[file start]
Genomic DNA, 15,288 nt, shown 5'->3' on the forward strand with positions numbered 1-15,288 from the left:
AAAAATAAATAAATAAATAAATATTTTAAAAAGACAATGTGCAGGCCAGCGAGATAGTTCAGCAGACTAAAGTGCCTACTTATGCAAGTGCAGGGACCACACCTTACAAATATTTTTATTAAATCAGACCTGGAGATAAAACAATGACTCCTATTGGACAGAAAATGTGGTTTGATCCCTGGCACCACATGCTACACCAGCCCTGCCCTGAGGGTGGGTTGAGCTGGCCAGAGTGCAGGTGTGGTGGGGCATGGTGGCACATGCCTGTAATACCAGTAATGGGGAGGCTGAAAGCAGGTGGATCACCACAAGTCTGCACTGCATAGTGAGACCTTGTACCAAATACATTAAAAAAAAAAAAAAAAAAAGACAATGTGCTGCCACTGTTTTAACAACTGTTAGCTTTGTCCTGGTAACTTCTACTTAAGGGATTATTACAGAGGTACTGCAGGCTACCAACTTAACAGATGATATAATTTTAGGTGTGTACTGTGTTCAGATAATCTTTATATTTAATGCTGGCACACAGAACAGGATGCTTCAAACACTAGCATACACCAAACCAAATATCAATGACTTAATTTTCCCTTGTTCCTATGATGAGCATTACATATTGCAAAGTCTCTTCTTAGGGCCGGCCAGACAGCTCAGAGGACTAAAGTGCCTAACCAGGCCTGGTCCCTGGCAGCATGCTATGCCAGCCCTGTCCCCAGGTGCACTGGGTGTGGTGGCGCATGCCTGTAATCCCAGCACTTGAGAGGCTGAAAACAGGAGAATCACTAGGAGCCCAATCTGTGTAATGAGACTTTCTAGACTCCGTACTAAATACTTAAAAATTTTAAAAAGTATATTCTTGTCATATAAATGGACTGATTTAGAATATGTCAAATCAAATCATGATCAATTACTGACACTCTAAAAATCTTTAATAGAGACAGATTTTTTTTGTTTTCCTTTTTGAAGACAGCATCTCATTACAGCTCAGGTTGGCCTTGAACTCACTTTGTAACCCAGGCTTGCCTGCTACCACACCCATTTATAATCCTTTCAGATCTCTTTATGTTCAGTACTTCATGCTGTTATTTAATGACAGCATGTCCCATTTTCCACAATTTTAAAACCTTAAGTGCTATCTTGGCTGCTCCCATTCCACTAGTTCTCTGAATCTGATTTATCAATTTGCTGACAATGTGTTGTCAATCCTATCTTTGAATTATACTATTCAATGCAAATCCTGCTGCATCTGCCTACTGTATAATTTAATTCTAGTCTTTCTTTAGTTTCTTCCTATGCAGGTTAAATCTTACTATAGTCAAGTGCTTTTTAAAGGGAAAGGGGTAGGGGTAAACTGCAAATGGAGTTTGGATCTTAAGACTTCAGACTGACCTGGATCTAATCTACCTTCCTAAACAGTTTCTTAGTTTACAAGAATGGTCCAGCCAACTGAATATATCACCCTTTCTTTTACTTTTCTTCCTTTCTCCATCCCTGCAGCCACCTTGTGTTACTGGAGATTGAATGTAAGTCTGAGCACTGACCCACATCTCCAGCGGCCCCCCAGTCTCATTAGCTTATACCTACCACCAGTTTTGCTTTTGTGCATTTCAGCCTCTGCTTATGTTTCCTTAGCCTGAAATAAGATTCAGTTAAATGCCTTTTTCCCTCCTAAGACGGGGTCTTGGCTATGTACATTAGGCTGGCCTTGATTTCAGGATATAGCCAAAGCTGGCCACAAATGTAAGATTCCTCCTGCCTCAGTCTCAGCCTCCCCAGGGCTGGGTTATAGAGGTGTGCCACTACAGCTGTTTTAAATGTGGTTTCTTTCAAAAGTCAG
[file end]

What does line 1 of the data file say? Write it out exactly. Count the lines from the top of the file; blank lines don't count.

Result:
Genomic DNA, 15,288 nt, shown 5'->3' on the forward strand with positions numbered 1-15,288 from the left: